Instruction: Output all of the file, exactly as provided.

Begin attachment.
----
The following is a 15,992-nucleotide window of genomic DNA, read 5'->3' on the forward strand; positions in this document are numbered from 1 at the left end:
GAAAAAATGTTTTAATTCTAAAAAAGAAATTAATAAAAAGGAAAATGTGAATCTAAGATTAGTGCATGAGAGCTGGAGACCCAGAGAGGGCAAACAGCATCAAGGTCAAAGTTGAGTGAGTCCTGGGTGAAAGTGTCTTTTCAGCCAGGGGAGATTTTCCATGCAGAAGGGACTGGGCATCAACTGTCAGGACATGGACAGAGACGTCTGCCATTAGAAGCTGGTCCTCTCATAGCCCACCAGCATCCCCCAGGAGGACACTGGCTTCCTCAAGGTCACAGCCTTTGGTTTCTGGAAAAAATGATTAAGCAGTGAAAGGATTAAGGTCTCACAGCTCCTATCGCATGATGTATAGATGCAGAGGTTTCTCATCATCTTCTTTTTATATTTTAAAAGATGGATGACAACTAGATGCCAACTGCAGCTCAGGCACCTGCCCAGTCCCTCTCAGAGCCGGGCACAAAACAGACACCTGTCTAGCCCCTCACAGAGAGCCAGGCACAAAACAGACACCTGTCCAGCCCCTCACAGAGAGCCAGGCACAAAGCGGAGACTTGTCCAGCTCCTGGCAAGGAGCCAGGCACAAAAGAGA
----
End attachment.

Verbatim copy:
The following is a 15,992-nucleotide window of genomic DNA, read 5'->3' on the forward strand; positions in this document are numbered from 1 at the left end:
GAAAAAATGTTTTAATTCTAAAAAAGAAATTAATAAAAAGGAAAATGTGAATCTAAGATTAGTGCATGAGAGCTGGAGACCCAGAGAGGGCAAACAGCATCAAGGTCAAAGTTGAGTGAGTCCTGGGTGAAAGTGTCTTTTCAGCCAGGGGAGATTTTCCATGCAGAAGGGACTGGGCATCAACTGTCAGGACATGGACAGAGACGTCTGCCATTAGAAGCTGGTCCTCTCATAGCCCACCAGCATCCCCCAGGAGGACACTGGCTTCCTCAAGGTCACAGCCTTTGGTTTCTGGAAAAAATGATTAAGCAGTGAAAGGATTAAGGTCTCACAGCTCCTATCGCATGATGTATAGATGCAGAGGTTTCTCATCATCTTCTTTTTATATTTTAAAAGATGGATGACAACTAGATGCCAACTGCAGCTCAGGCACCTGCCCAGTCCCTCTCAGAGCCGGGCACAAAACAGACACCTGTCTAGCCCCTCACAGAGAGCCAGGCACAAAACAGACACCTGTCCAGCCCCTCACAGAGAGCCAGGCACAAAGCGGAGACTTGTCCAGCTCCTGGCAAGGAGCCAGGCACAAAAGAGA